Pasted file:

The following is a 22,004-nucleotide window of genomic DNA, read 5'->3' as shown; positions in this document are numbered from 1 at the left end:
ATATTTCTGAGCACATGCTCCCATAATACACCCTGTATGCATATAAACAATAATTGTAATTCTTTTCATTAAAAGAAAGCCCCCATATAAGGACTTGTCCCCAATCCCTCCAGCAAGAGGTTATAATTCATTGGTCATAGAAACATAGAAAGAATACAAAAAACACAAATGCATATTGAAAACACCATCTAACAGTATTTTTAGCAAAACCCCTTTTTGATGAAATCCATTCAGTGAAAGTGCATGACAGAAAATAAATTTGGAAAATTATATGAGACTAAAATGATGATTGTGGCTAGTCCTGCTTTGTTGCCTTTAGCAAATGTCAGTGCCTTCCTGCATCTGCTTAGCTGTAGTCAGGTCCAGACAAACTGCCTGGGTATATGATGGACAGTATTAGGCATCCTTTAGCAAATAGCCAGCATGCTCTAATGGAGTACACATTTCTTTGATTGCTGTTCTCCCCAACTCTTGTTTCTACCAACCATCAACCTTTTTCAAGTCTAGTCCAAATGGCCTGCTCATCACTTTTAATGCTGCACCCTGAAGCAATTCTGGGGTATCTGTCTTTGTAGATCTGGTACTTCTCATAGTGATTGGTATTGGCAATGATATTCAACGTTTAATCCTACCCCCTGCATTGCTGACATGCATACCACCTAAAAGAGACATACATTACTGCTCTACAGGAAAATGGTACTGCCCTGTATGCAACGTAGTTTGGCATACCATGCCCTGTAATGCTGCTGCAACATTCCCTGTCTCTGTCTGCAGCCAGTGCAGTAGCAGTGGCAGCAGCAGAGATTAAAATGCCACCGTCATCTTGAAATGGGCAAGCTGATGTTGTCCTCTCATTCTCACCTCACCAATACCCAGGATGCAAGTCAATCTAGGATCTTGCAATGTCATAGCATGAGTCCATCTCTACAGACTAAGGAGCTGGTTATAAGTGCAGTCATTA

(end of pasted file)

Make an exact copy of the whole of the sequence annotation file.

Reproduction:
The following is a 22,004-nucleotide window of genomic DNA, read 5'->3' as shown; positions in this document are numbered from 1 at the left end:
ATATTTCTGAGCACATGCTCCCATAATACACCCTGTATGCATATAAACAATAATTGTAATTCTTTTCATTAAAAGAAAGCCCCCATATAAGGACTTGTCCCCAATCCCTCCAGCAAGAGGTTATAATTCATTGGTCATAGAAACATAGAAAGAATACAAAAAACACAAATGCATATTGAAAACACCATCTAACAGTATTTTTAGCAAAACCCCTTTTTGATGAAATCCATTCAGTGAAAGTGCATGACAGAAAATAAATTTGGAAAATTATATGAGACTAAAATGATGATTGTGGCTAGTCCTGCTTTGTTGCCTTTAGCAAATGTCAGTGCCTTCCTGCATCTGCTTAGCTGTAGTCAGGTCCAGACAAACTGCCTGGGTATATGATGGACAGTATTAGGCATCCTTTAGCAAATAGCCAGCATGCTCTAATGGAGTACACATTTCTTTGATTGCTGTTCTCCCCAACTCTTGTTTCTACCAACCATCAACCTTTTTCAAGTCTAGTCCAAATGGCCTGCTCATCACTTTTAATGCTGCACCCTGAAGCAATTCTGGGGTATCTGTCTTTGTAGATCTGGTACTTCTCATAGTGATTGGTATTGGCAATGATATTCAACGTTTAATCCTACCCCCTGCATTGCTGACATGCATACCACCTAAAAGAGACATACATTACTGCTCTACAGGAAAATGGTACTGCCCTGTATGCAACGTAGTTTGGCATACCATGCCCTGTAATGCTGCTGCAACATTCCCTGTCTCTGTCTGCAGCCAGTGCAGTAGCAGTGGCAGCAGCAGAGATTAAAATGCCACCGTCATCTTGAAATGGGCAAGCTGATGTTGTCCTCTCATTCTCACCTCACCAATACCCAGGATGCAAGTCAATCTAGGATCTTGCAATGTCATAGCATGAGTCCATCTCTACAGACTAAGGAGCTGGTTATAAGTGCAGTCATTA